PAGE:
I pressed Santorum on this. Was this a firm pledge, akin to the no-tax pledge by Grover Norquist's Americans for Tax Reform? Answer: "Specter agreed to support. Absolutely." And, he added, that support indeed proved vital in getting Samuel Alito through the Senate.

"Look, when I was in the Senate, Arlen was with us on a lot of key, close votes when I asked him. Partial-birth abortion, for example."

Maybe, he mused, he over-sold Specter's helpfulness in his own mind. "Arlen caused me many more problems than [the times] he helped me."

Hindsight isn't just 20-20; it's 20-15. Nobody is right ever time when in the middle of the fray. If in 14 years on Capitol Hill, the worst thing Rick Santorum ever did from a conservative standpoint was to support his own in-state colleague for re-election -- and with a key pledge in hand, at that -- then that surely is a failing well worth forgiving. Toomey himself seems to have forgiven Santorum; why should other conservatives hold that grudge?

Looking forward, Santorum sees a looming fight for president in which the only way both to beat Barack Obama and to do so in a way that sets the table for seriously rolling back his policies is for Obama's opponent to be fully and deeply engaged in the broad wells of conservative thought and able, against all establishment media challenges, to explain the conservative approach in ways the public can fully grasp.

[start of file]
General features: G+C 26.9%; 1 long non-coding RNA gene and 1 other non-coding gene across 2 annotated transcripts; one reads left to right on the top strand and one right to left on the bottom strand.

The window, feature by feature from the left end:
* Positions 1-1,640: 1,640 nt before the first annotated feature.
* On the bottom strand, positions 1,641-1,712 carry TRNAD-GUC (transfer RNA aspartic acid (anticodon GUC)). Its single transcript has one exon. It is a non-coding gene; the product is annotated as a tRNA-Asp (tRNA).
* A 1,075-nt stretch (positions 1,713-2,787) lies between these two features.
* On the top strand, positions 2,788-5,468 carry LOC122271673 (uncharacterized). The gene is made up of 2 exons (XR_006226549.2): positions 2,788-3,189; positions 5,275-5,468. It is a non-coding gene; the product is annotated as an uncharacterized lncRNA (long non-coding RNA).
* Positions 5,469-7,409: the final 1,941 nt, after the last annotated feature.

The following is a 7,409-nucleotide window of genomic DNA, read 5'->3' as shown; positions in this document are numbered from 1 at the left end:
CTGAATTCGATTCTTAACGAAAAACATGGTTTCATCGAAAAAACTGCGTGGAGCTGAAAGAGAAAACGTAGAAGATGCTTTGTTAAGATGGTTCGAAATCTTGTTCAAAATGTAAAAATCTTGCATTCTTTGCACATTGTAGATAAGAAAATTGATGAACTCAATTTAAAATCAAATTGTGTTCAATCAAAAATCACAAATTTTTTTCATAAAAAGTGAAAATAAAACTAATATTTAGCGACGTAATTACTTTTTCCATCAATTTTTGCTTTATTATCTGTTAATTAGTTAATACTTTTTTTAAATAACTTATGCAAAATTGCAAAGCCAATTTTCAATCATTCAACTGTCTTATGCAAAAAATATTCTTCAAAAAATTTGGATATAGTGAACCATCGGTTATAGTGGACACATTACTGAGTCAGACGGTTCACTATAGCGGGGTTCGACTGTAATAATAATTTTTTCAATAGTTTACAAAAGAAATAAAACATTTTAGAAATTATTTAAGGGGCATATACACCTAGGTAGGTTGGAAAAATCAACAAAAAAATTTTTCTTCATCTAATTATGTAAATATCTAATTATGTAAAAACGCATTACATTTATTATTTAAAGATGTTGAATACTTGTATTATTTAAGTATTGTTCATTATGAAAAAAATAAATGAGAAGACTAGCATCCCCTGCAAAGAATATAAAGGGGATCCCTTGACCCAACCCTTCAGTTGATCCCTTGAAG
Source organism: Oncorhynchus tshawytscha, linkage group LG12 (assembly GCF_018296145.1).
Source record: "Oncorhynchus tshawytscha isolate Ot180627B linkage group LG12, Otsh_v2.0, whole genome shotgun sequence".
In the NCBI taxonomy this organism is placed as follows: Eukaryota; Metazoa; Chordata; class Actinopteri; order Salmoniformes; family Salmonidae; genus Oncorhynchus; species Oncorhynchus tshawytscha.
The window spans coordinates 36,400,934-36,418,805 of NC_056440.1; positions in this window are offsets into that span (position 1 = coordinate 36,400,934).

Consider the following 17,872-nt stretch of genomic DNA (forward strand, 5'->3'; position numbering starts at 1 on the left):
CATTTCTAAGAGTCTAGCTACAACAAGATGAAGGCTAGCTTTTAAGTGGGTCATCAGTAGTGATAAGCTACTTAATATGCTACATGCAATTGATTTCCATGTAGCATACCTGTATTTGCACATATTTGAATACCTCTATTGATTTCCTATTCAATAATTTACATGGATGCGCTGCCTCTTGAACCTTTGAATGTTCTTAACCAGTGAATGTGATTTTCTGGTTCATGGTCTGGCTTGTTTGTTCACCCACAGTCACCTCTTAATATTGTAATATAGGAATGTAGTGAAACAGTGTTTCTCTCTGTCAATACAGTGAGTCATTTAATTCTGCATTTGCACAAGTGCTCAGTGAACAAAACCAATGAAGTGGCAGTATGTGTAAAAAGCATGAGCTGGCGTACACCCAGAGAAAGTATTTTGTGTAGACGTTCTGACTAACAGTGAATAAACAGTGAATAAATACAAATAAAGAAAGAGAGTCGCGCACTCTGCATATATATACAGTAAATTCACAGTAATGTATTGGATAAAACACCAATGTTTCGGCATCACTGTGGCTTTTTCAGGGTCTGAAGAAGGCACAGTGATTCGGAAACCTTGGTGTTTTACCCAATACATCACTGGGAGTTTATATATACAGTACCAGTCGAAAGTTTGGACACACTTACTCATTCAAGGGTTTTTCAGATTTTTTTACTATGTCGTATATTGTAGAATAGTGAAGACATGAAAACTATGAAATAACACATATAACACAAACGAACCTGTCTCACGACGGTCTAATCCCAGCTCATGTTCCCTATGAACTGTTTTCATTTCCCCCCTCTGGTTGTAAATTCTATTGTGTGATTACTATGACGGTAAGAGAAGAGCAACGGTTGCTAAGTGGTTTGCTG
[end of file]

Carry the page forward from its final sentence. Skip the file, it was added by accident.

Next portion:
"We need a consistent conservative who can articulate for Americans the principles of the founding fathers... and apply them today. Last time we did not have a candidate who could articulate that in any persuasive way. I can."

Editor's Note: This was part one of a two-part column. This one focused on purely political questions. Tomorrow's column will examine Santorum's policy record and prescriptions.

by Quin Hillyer

Quin Hillyer is a senior editorial writer at the Washington Times and senior editor of The American Spectator.